OSHA can charge up to $70,000 for each repeat violation it finds. While small businesses get a break in the size of these fines, when they’re considered repeat violations, they can still add up.
OSHA has cited A-Treat Bottling Co. of Allentown, PA, with 16 violations, with 14 categorized as repeat.
An inspection conducted in August 2012 was a follow-up from an earlier one. The total fines: $129,745.
The repeat violations include failing to:
- conduct baseline and annual audiograms
- establish noise engineering controls
- provide noise training
- provide machine guarding
- provide machine-specific hazardous energy control procedures and training
- ensure exits were unobstructed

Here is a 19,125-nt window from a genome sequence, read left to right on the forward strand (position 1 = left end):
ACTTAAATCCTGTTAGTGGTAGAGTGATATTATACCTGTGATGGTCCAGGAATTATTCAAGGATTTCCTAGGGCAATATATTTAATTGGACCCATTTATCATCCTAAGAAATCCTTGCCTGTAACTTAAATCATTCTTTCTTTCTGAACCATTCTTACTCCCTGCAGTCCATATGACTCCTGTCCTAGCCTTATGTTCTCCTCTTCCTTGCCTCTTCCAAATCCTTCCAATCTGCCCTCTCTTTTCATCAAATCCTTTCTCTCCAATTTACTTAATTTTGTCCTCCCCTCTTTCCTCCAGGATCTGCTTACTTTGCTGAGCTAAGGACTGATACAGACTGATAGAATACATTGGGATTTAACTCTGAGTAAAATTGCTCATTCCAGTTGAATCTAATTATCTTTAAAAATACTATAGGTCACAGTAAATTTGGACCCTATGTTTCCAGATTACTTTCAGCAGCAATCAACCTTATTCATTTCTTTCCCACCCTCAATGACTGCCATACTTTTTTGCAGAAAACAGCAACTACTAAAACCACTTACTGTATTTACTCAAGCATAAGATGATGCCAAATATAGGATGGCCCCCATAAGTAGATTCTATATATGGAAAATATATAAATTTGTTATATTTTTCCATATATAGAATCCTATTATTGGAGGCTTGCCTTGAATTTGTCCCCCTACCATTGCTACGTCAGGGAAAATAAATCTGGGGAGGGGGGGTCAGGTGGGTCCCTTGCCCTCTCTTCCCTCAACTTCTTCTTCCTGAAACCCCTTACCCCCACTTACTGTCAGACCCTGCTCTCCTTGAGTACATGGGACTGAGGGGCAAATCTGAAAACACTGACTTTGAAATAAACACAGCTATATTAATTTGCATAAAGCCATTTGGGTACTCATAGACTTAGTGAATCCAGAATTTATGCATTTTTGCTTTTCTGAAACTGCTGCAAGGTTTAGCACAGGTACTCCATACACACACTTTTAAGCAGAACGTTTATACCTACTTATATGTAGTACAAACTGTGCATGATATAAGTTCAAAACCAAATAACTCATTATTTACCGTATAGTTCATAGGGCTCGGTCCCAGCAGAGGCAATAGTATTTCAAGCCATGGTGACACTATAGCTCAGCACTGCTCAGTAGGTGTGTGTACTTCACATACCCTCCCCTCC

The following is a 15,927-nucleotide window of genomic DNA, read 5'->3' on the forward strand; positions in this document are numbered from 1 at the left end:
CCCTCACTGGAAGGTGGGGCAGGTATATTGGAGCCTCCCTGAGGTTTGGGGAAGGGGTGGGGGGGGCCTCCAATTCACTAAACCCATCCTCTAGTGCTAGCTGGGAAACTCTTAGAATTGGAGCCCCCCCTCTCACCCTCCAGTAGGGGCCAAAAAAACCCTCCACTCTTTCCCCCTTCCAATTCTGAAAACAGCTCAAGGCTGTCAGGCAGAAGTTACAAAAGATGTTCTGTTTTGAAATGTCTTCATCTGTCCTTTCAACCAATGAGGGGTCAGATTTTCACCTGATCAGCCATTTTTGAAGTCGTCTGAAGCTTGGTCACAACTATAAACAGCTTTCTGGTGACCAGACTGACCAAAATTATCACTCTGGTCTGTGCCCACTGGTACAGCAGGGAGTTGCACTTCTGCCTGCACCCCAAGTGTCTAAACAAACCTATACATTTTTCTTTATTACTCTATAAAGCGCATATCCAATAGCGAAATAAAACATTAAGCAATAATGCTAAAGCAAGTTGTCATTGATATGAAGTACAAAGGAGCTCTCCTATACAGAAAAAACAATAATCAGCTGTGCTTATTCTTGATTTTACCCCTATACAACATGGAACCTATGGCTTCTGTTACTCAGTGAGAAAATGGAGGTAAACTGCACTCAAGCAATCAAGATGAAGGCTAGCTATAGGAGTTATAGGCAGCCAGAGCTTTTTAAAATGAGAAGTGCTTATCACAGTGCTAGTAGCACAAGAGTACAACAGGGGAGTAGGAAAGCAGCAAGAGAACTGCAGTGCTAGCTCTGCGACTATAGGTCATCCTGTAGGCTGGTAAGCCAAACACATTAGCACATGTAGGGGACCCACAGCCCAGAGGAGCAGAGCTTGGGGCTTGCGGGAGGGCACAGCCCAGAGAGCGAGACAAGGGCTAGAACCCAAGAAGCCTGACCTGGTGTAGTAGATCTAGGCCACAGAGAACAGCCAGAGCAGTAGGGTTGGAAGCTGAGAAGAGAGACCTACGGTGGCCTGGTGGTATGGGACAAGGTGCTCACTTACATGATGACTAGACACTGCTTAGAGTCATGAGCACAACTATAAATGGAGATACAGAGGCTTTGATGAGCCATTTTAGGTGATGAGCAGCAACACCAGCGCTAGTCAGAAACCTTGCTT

- ensure proper use of flexible cable, and
- correct electrical hazards.
Similar violations were found at inspections in 2008, 2010 and 2011.
In 2011, OSHA proposed fines totaling $111,000 for 24 safety violations at the plant.
A-Treat also received one serious citation for improper material storage in an electrical service room, and one less-than-serious citation for a defective forklift.
For 14 repeat violations, the company could have been fined almost $1 million ($980,000 to be exact).
In this case, the largest single fine A-Treat faced was $19,250 for not obtaining employee audiograms. OSHA does reduce fine amounts for small businesses. But the number of repeat citations found in this case still led to a six-figure total fine.
For some businesses, $130,000 may seem like a drop in the bucket. But A-Treat is a small, regional business (it sells soft drinks) with about 70 employees.
The company has 15 business days to decide whether to contest the violation to the independent Occupational Safety and Health Review Commission.